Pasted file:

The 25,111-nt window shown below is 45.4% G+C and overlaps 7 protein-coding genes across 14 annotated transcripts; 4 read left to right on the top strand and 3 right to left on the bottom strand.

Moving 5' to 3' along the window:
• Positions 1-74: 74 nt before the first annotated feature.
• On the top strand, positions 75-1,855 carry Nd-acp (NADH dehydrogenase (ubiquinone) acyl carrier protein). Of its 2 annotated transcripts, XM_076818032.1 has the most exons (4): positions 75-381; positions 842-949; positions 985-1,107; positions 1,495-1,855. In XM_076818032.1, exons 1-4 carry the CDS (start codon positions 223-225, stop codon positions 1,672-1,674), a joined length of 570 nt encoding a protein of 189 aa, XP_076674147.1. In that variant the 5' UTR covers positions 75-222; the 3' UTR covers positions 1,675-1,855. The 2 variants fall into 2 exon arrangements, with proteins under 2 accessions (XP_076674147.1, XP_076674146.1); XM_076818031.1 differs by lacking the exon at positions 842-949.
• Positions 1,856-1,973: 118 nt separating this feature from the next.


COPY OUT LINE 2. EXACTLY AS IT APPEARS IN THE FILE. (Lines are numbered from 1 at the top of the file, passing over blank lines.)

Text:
Moving 5' to 3' along the window: